A paper by contract engineer Erik Olsen stated the project could seriously harm Bald Head Island’s beaches and subject Southport to a greater risk of flooding during storms.

Bald Head Island, Southport, Oak Island, Caswell Beach, Boiling Spring Lakes, Carolina Beach, Ocean Isle Beach, Sunset Beach, the N.C. Beach, Inlet and Waterway Association and Bald Head Association all passed resolutions against the proposal.

The corps’ response to the state included in the study is more than 130 pages, and raises a host of questions and issues.

The state has a “lack of a clear proposal,” the corps stated, “with no identifiable navigational benefits.” Removal of the dam is likely to “reduce access to recreational beaches … with uncertain environmental benefits.”   … more >>>

 

Island Gazette,  July 29, 2015   (Updated:  Sep. 3, 2015)
Kure Beach Council Discusses Safety Of Rock Wall Near Fort Fisher

According to the Federal Point Historic Society, from an article written in their November 1995 newsletter by Sandy Jackson, “In 1870 the Corps of Engineers made a postwar survey of the Cape Fear River under Gen. J. H. Simpson. The results of Simpson’s survey supported closing New Inlet, south of Fort Fisher, prior to any dredging in the river, since sand washed in the inlet would quickly refill the channel”.

 

StarNews – Sunday,  August 30, 2015
Editorial – Rocks solid

The U.S. Army Corps of Engineers once listed “The Rocks” near Fort Fisher as one of its proudest achievements, at least in the Southeast.

So why does state Sen. Mike Lee want to tear it down?

Lee, a New Hanover County Republican, introduced a bill to remove all or part of the rock wall between Zeke’s Island and Smith Island/Bald Head Island. A similar notion was slipped into the state House appropriations bill. It’s still unclear whether the plan will survive budget negotiations between the two fractious houses in North Carolina’s legislature.

Lee and others talk a lot about restoring the natural flow of the Cape Fear River and restoring the local environment. There’s a lot of that going around these days; lots of old dams are being demolished around the country, as experts and others decide we can do better without them.

But the Rocks? This is serious business.

The nearly 2-mile-long dam was built up by the Corps between 1874 and 1882 to close New Inlet, from the ocean into the Cape Fear River. (That inlet had been opened by a hurricane in 1761, which shows you what constitutes “New” around here.)   … more ›››

 

Coastal Review Online – Beach and Inlet Management:  8/28/15
Senate Plan for ‘The Rocks’ Still Unknown

RALEIGH — As House and Senate budget conferees tick through the list of unresolved issues hanging up a final deal, one provision yet to be cleared is what to do with the 140-year-old New Inlet Dam at Zeke’s Island on the Cape Fear River.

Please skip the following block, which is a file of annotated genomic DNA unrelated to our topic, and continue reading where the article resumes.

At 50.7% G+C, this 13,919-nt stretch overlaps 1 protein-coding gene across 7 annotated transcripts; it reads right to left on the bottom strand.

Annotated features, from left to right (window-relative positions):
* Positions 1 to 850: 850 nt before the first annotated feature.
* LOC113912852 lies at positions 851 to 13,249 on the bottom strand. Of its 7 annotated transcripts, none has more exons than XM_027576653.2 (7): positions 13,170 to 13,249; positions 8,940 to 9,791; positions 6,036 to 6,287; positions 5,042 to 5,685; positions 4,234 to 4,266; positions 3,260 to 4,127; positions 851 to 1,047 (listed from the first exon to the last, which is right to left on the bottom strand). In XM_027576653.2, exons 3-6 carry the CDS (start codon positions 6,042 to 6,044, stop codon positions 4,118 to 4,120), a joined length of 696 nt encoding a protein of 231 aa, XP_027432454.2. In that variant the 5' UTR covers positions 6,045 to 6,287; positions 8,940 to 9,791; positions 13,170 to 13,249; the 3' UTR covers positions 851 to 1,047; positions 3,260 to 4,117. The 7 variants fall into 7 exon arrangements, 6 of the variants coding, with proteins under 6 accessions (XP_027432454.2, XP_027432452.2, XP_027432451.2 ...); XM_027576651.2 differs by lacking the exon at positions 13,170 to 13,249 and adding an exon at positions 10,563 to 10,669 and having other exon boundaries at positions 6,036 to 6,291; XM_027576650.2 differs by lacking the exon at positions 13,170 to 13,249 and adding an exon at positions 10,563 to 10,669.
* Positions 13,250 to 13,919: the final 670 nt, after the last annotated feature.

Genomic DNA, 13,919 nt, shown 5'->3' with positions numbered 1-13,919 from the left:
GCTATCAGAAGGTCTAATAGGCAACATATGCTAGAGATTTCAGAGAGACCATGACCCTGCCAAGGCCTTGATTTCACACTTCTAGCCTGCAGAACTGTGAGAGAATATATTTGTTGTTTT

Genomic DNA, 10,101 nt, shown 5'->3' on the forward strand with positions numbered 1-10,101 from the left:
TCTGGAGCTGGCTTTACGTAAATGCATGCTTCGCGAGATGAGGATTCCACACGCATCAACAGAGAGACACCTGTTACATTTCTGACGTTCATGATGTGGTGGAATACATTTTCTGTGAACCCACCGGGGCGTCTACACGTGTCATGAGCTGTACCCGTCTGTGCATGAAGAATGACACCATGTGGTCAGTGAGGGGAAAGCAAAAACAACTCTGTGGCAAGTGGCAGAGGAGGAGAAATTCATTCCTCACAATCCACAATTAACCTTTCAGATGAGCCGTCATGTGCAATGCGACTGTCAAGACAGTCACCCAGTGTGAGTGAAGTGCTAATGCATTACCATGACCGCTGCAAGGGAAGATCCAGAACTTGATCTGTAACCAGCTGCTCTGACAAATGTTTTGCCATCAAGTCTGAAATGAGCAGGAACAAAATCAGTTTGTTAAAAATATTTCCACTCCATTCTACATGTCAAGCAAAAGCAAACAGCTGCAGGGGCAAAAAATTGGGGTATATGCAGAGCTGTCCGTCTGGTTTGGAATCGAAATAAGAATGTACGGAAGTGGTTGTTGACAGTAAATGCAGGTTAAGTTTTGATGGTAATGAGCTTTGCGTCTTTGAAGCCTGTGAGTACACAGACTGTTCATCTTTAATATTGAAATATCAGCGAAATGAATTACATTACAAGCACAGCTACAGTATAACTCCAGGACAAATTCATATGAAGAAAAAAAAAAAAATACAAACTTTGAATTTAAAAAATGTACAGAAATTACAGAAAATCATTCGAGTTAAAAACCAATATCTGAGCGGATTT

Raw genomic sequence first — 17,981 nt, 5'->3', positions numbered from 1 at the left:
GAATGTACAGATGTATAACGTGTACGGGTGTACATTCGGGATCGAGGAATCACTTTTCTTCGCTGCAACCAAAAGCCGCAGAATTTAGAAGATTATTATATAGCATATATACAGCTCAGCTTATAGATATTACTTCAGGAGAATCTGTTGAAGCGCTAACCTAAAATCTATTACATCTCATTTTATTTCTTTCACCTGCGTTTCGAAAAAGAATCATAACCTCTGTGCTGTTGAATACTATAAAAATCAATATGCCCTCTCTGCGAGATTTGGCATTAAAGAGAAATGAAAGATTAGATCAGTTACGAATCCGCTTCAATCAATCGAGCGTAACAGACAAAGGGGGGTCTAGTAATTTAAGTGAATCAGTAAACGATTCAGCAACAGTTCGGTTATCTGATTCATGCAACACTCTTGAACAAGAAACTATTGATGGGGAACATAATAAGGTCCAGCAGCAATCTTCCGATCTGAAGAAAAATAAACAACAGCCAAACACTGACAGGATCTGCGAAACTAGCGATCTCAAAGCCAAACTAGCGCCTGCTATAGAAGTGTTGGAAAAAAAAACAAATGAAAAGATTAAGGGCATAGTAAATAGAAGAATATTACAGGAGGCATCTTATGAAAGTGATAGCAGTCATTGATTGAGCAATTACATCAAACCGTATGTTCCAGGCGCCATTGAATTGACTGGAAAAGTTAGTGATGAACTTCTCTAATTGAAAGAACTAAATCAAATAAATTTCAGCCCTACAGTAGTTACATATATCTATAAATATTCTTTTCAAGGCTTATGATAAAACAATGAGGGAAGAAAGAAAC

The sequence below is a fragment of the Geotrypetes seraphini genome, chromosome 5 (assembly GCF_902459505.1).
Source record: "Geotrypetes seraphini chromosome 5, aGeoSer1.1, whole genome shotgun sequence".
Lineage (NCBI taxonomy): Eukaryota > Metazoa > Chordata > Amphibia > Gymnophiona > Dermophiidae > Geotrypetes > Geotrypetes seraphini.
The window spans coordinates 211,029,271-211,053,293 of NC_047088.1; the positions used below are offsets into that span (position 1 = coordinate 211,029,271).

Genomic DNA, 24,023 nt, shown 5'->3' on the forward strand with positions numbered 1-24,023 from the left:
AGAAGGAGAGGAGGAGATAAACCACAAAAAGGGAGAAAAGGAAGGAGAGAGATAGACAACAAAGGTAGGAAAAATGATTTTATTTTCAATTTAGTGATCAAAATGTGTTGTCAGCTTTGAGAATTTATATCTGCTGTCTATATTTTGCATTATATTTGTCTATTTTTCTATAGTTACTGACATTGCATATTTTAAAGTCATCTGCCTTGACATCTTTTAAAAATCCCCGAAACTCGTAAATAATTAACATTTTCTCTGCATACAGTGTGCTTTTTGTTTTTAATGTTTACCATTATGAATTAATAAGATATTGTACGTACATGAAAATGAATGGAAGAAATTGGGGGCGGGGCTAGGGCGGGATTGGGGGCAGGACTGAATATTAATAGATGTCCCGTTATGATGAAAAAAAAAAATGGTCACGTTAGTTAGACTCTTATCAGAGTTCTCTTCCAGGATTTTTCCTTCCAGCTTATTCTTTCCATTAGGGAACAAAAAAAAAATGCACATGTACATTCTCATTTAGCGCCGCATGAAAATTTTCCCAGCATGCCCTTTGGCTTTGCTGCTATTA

The provision spells out a plan to remove the nearly two-mile breakwater, built in 1871 to close the shallow and meandering New Inlet.

The plan generated little discussion when it was first introduced but has drawn the scrutiny of local governments in the area worried that opening another inlet and changing the river’s hydrology would increase beach erosion. Eight towns, including Southport and the Village of Bald Head Island, have come out against the plan saying they have yet to hear evidence that removing the rocks will do what supporters claim.

Opponents have not only questioned the concept, but its origins, including whether it has anything to do with a revival of plans for a mega-port project near Southport.   … more ›››

 

StarNews 7/29/15:   Remove ‘The Rocks’?

Bald Head Island | Local governments and marine experts say the explanation being given for a bill removing the structure known as “The Rocks” doesn’t pass muster, and they’ll oppose it until they get a better one.

Zeke's Island - The Rocks between Battery Buchanan and Bald Head Island

Zeke’s Island – The Rocks between Battery Buchanan out to Bald Head Island

The removal of “The Rocks” between Zeke’s and Smith (Bald Head) Island on the southern tip of New Hanover County, which would also shift the boundary of the Zeke’s Island Reserve 200 feet east toward the Atlantic Ocean, is part of N.C. House Bill 97, the 2015 Appropriations Act. N.C. Senate Bill 160, which originally proposed the action, passed the state Senate in May, but has been stalled in a House committee since.  Sen. Michael Lee, R-New Hanover, is a sponsor of the Senate bill.

“Ecosystem restoration and protection of navigational safety” are cited in the legislation as key reasons for removing The Rocks, but local experts say such action could have negative effects such as increased shoaling in the Cape Fear River and erosion on Bald Head Island’s East Beach. Local experts and officials also don’t think the ecosystem restoration reason holds water.

“What I smell in this is that we’re not being leveled with about what’s really going on,” said Larry Cahoon, a professor and oceanographer at the University of North Carolina Wilmington. “Ecologically, I haven’t heard an argument about what’s broken that needs fixing.”

The ecosystem in that area, Cahoon added, has developed over the nearly 150 years The Rocks have been there, and any major changes could be disruptive, particularly if an inlet were to reopen between the Atlantic Ocean and the Cape Fear River.

StarNews 7/29/15:   Plan to remove ‘The Rocks’ opposed

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Background & History: